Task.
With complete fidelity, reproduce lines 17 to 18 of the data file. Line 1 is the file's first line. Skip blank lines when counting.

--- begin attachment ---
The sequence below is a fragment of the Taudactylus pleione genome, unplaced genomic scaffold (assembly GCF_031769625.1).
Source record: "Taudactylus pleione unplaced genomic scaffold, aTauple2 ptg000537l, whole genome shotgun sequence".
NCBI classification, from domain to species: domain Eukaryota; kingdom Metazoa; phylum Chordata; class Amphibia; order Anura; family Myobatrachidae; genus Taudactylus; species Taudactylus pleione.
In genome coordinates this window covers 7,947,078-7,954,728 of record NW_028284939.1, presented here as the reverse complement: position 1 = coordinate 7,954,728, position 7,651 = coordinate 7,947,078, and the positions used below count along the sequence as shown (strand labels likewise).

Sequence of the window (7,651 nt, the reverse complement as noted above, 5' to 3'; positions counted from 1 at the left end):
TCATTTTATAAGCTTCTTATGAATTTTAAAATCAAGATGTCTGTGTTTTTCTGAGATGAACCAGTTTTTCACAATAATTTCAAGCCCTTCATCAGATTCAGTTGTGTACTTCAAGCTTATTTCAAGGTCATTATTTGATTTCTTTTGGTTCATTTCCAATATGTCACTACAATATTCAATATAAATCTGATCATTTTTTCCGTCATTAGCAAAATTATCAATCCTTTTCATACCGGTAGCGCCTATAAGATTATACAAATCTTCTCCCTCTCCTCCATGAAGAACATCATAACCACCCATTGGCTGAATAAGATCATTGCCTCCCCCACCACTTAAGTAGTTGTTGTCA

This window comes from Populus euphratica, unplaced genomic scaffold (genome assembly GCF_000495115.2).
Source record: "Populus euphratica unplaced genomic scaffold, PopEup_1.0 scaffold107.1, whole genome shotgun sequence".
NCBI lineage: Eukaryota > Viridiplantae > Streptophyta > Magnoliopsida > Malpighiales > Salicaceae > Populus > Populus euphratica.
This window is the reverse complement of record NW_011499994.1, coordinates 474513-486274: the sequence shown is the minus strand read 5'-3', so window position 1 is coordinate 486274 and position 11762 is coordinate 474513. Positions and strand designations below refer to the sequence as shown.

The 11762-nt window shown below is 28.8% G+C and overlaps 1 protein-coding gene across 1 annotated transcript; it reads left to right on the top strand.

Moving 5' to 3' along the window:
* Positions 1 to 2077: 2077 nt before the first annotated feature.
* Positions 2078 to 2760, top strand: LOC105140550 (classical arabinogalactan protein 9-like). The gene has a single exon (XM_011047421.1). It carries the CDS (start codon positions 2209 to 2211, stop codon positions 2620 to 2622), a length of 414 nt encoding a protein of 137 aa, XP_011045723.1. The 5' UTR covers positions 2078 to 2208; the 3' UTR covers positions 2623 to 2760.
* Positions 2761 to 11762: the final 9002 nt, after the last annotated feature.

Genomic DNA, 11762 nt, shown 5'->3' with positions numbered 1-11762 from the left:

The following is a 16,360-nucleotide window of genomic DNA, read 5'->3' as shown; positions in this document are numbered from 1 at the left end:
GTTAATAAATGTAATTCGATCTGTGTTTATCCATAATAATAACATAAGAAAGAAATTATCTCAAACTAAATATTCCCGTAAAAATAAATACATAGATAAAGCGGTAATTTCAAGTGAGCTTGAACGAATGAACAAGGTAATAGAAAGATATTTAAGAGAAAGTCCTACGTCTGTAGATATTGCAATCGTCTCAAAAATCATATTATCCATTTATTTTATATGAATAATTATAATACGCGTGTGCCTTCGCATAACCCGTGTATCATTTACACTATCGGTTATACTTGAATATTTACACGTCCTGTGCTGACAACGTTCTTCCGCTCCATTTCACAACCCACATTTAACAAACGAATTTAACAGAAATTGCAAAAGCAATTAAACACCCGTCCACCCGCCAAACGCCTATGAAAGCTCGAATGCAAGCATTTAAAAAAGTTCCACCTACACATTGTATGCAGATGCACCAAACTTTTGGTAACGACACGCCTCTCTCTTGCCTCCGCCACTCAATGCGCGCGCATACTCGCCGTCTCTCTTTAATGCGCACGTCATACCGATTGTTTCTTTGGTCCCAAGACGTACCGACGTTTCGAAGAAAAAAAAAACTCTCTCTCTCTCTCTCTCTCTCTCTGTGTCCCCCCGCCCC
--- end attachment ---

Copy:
The following is a 16,360-nucleotide window of genomic DNA, read 5'->3' as shown; positions in this document are numbered from 1 at the left end:
GTTAATAAATGTAATTCGATCTGTGTTTATCCATAATAATAACATAAGAAAGAAATTATCTCAAACTAAATATTCCCGTAAAAATAAATACATAGATAAAGCGGTAATTTCAAGTGAGCTTGAACGAATGAACAAGGTAATAGAAAGATATTTAAGAGAAAGTCCTACGTCTGTAGATATTGCAATCGTCTCAAAAATCATATTATCCATTTATTTTATATGAATAATTATAATACGCGTGTGCCTTCGCATAACCCGTGTATCATTTACACTATCGGTTATACTTGAATATTTACACGTCCTGTGCTGACAACGTTCTTCCGCTCCATTTCACAACCCACATTTAACAAACGAATTTAACAGAAATTGCAAAAGCAATTAAACACCCGTCCACCCGCCAAACGCCTATGAAAGCTCGAATGCAAGCATTTAAAAAAGTTCCACCTACACATTGTATGCAGATGCACCAAACTTTTGGTAACGACACGCCTCTCTCTTGCCTCCGCCACTCAATGCGCGCGCATACTCGCCGTCTCTCTTTAATGCGCACGTCATACCGATTGTTTCTTTGGTCCCAAGACGTACCGACGTTTCGAAGAAAAAAAAAACTCTCTCTCTCTCTCTCTCTCTCTCTGTGTCCCCCCGCCCC